"The only problem was she was talking about another actor in the show," Clark says. "When I told her that she had me confused with someone else, she said, 'Which one were you?' After I informed her, she thought about that for a moment and then said, 'Oh, you were good, too.' "

Clark, who boasts a host of regional credits--at such institutions as the Cleveland Play House and the Mark Taper Forum, among others-insists he gets his feedback from audiences, not semiconscious casting directors, or even critics. Indeed, he says he never reads reviews and then confesses sheepishly that he's not exactly telling the truth.

Still, if reviews are bad, they only hurt your feelings and serve no useful purpose, he points out. "It's very hard to perform the night after a bad review, and if they're good, you're trying to repeat yourself?and that rarely works."

Clark is the classic actor's actor, although at one time, he says, "I wanted the glory, but now I'm just happy to work and get paid for it." He adds, "I'm still trying to figure out acting. Every new role makes me feel as if I've never acted before."

Play It Big

Clark attended San Diego State and the University of Southern California, where he majored in English, before heading to New York to study with a host of legendary acting teachers, including Herbert Berghof, Harold Clurman, and Bobby Lewis, whom Clark especially liked for his "practicality."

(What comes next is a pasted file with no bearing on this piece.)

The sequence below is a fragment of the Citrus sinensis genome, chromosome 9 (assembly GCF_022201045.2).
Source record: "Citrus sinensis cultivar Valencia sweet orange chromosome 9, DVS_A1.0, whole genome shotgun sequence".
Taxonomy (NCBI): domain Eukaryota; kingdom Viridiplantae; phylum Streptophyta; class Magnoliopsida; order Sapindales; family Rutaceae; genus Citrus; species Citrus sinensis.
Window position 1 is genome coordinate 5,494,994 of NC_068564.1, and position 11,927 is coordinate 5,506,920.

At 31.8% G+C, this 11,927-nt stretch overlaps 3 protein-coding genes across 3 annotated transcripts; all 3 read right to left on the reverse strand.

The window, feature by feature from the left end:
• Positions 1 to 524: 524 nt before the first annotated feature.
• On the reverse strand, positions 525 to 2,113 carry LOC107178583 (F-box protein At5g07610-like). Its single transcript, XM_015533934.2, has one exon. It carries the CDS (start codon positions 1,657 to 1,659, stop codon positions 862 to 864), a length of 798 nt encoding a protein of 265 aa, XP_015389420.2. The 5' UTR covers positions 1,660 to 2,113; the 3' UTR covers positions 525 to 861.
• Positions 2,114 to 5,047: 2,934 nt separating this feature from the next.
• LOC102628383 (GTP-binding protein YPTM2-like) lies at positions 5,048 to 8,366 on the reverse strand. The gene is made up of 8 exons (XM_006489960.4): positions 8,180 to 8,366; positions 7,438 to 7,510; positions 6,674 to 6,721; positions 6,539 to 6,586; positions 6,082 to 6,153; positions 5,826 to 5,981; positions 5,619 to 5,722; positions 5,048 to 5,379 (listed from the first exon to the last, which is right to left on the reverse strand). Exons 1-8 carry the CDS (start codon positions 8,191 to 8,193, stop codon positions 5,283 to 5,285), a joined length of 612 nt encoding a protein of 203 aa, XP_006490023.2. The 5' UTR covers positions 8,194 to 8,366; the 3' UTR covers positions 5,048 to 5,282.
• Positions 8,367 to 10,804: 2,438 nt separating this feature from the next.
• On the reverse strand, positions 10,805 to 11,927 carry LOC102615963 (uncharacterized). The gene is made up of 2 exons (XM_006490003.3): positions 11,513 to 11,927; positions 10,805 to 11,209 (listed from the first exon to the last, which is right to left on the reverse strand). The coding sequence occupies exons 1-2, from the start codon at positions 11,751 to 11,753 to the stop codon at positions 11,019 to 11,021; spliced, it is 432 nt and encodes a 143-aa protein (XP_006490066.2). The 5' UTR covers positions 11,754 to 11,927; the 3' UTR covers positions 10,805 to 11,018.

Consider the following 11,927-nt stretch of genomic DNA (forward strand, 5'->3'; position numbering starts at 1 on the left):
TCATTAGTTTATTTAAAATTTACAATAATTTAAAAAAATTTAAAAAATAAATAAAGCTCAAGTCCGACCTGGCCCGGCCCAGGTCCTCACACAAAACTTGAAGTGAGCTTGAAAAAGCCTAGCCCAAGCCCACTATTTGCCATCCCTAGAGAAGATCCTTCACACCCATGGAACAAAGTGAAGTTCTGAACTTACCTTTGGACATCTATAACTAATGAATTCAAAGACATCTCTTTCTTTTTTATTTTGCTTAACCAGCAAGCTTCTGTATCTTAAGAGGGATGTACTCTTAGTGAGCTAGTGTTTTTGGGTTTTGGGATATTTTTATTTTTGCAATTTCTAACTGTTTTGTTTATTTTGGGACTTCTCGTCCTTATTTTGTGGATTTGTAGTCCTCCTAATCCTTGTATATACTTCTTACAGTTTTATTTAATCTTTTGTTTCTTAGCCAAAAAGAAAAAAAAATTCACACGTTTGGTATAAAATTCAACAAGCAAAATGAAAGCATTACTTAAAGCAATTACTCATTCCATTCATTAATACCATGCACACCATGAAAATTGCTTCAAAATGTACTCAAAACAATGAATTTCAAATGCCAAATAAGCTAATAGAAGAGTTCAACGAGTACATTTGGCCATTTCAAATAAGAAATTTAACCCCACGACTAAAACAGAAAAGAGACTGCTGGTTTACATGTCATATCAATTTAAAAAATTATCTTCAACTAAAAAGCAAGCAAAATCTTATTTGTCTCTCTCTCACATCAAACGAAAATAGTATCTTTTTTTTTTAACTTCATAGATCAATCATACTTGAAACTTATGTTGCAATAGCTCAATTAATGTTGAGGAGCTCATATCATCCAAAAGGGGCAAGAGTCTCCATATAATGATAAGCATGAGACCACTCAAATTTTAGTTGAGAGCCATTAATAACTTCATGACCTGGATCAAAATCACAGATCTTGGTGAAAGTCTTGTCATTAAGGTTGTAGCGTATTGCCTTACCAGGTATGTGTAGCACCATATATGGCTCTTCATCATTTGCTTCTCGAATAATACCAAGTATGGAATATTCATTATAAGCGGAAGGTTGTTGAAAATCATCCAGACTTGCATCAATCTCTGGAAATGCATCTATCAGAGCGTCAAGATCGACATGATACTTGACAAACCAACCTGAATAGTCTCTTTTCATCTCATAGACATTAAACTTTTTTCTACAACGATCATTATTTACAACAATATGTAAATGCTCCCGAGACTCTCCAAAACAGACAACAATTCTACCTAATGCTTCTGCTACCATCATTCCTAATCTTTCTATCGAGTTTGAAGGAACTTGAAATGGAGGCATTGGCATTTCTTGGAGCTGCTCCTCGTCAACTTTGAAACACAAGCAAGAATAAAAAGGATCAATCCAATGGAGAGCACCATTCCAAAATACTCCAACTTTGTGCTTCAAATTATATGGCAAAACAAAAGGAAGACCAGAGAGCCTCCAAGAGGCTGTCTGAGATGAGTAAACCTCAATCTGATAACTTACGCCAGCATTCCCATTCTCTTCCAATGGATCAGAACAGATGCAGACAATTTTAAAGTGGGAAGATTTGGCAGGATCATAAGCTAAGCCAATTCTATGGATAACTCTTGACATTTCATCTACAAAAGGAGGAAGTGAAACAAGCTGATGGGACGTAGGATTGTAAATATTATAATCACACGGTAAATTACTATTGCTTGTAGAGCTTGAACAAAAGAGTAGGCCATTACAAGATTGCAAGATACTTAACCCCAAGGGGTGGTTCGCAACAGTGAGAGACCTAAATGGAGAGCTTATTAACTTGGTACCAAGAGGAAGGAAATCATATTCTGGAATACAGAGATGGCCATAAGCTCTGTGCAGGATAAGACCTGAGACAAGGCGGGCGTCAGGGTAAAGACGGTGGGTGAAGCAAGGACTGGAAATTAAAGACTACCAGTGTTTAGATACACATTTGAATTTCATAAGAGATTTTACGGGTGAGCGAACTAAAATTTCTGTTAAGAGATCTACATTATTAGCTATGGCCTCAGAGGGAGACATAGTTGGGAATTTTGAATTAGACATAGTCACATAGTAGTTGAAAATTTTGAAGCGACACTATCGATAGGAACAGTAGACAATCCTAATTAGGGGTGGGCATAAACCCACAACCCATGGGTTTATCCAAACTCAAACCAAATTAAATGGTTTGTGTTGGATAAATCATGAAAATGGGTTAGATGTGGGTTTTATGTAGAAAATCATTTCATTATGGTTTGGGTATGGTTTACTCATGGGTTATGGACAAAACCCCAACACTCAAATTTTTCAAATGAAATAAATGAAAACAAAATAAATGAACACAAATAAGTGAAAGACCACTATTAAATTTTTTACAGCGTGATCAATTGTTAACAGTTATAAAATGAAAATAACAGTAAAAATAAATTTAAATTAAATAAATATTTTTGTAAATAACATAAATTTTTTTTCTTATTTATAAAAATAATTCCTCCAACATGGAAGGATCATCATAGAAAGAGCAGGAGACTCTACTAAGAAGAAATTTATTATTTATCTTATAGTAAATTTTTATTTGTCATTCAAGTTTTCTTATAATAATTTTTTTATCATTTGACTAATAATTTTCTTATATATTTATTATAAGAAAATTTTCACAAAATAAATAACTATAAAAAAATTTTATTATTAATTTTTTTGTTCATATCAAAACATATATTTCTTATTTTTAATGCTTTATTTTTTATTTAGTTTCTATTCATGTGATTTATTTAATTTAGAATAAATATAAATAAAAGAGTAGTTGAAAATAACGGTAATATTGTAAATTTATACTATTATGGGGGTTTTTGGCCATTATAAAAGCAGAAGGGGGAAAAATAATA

"He had us stay in our seats for the longest time, just reading the scripts out loud before letting us get up on our feet. Some teachers and directors get you on your feet far too soon. Some even give actors line readings, at least they used to."

Clark, who has worked with dozens of directors over the years, suggests "once an actor has been cast in a role--casting is the key--he should be given the freedom by the director to try things. I was once told by a soap opera director, 'If you want to do something, don't ask the director for permission. He might say no. Just do it. Of course, if he likes it, he may take credit for it.' "

Clark says that contrary to the current fashion in acting that advocates the idea that less is more, he loves the over-the-top movie stars of the '30s and '40s, like Charles Laughton, James Cagney, and Edward G. Robinson. "James Cagney once said, 'I can act as big as I want as long as I'm honest.' I believe there is room for larger-than-life performance if it's interesting.

"Look," he continues, "the quality of acting today is better than it ever has been, but I miss the great personalities. The style of acting, especially in film, has become very close to the vest."

Clark says there are dozens of roles he'd still love to play, "like Jamie in 'A Moon for the Misbegotten,' and Chekhov and Ibsen and O'Casey. I want to do it all."

Describing the trajectory of his career, Clark quips, "When I didn't know anything about acting, I got lots of work. Then there was the period when I knew something about acting and got no work. Now, for the first time, I know what I'm doing and I'm getting work, but I still don't have a job lined up for me after this one closes."

That said, he has no regrets and won't, he asserts, if the words on his epitaph read: "He Paid His Bills. And He Worked."